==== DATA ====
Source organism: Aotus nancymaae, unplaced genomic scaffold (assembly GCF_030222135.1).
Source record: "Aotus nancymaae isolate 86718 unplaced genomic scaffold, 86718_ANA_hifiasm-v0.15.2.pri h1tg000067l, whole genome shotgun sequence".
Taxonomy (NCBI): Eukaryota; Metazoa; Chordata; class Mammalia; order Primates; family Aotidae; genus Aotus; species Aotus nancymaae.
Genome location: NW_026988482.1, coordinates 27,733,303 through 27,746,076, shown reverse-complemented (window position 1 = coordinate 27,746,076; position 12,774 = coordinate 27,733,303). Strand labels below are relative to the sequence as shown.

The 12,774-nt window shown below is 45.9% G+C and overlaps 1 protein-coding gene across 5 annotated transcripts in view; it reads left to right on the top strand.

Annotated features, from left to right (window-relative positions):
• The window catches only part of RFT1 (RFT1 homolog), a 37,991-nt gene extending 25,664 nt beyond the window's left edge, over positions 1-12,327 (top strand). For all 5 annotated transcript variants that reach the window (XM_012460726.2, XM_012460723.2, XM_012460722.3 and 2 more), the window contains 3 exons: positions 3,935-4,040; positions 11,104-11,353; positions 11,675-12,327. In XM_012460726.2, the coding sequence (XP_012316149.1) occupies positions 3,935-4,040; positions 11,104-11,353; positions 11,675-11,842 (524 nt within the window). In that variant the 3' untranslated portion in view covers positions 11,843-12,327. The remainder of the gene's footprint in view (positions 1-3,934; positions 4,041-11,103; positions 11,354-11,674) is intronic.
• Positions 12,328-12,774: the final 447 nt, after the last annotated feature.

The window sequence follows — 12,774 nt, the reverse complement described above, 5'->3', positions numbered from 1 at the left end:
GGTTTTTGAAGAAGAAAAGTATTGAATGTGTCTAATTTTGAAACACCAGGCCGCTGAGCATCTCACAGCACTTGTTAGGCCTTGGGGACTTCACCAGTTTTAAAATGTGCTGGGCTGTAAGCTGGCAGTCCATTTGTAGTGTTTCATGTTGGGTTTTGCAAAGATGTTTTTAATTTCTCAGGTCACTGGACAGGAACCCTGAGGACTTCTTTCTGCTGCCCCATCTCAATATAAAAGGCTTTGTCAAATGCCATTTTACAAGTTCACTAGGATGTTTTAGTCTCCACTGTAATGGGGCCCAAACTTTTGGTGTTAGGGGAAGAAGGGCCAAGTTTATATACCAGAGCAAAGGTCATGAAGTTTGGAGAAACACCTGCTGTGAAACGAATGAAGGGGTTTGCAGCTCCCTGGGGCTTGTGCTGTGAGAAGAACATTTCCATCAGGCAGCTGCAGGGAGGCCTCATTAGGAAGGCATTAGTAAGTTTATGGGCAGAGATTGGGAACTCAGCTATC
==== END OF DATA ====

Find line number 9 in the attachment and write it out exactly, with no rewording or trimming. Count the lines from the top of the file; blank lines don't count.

The window sequence follows — 12,774 nt, the reverse complement described above, 5'->3', positions numbered from 1 at the left end: